Television Interview: "Major Retirement Planning Mistakes"
The following transcript is from a recent television interview of Retirement Planning Financial Advisor, Martin A. Smith, President of Wealthcare Financial Group, Inc. on ABC/Station WJLA, News Channel 8.
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MAJOR RETIREMENT PLANNING MISTAKES
Opening: I’d like to welcome Martin A. Smith, President and Retirement Planning Financial Advisor with Wealthcare Financial Group, Inc. who is talking with us about the Major Retirement Planning Mistakes that so many people make.
Q: There has been so much written about financial mistakes hurting corporations and small businesses, and charities … but there are some classic mistakes that plague retirees, right? What are some of the major mistakes being made by people who are retired, or is planning to retire?
Martin A. Smith
A: Most of what I have witnessed as a financial advisor who specializes in retirement planning are errors in judgment. It’s a little bit of everything, from ignorance, perhaps fate, and yes, some are from bad decisions. Regardless of how they happen, all retirees need to be aware of them.
Q: Wouldn’t you have a have a remarkable amount of money to remain comfortably retired for 30 or 40 years? What are some of the major mistakes being made by retirees and what tips do you have that could help them avoid these mistakes and have a secure retirement?
Martin A. Smith
1. Leaving Work Too Early. People are desperate for retirement income, but leaving work and claiming Social Security benefits at the first opportunity can be a mistake. The full retirement age for most baby boomers is 66. With every year you don’t take Social Security, your Social Security benefits grow about 85%. So if you wait until full retirement age to apply for benefits, that’ll boost your retirement income.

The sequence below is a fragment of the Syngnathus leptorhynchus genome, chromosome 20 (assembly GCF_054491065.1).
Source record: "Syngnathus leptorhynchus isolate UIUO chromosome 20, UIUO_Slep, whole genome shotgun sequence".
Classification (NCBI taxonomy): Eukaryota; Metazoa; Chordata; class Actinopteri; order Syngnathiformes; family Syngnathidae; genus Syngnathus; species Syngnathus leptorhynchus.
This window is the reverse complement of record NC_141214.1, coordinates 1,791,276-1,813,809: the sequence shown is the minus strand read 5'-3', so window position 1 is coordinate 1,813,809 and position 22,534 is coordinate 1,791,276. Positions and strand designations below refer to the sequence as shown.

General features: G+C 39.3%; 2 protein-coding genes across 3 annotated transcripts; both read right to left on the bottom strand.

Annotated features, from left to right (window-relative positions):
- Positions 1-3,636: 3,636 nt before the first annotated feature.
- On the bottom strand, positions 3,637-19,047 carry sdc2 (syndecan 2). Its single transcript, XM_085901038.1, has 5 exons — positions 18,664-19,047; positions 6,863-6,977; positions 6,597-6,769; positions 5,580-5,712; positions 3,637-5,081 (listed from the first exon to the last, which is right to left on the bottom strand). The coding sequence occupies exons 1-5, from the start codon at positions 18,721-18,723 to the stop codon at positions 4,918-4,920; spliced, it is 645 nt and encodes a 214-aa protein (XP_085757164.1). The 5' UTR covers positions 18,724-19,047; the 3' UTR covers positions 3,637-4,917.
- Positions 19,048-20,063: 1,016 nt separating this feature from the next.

2. Abandoning Growth Investing Too Early. People who are retired shouldn’t stop investing in equities, which are stock based mutual funds and exchange traded funds. Keep a foot in a very diversified portfolio! It doesn’t have to be aggressive. You goal is maintaining purchasing power. Therefore, you need to outpace the rate of inflation. However, trying to outperform the S&P 500 Index could place retirees in a higher risk category, so don’t get caught up emotionally with the people who tell you that you have to outperform the S&P 500. Generally speaking, the older you get the more cautious (i.e. “risk averse”) you want to invest. But accepting some risk in exchange for the possibility of achieving a greater return does have merit.
Q: Some People are retiring with debt. Considerable debt! Many of them simply can’t avoid it. How do they cope with this?
Martin A. Smith
3. By not adding NEW debt! If it’s mortgage debt, at least you’re putting that toward a home you presumably enjoy living in and the property has the potential for appreciation and offers tax benefits. You do want to try to avoid retiring with major debt, but there are some people who will always have debt. Doctors, for example, Small Business owners. The important thing is, you can’t let that defeat your efforts to save! You can build wealth and manage debt at the same time.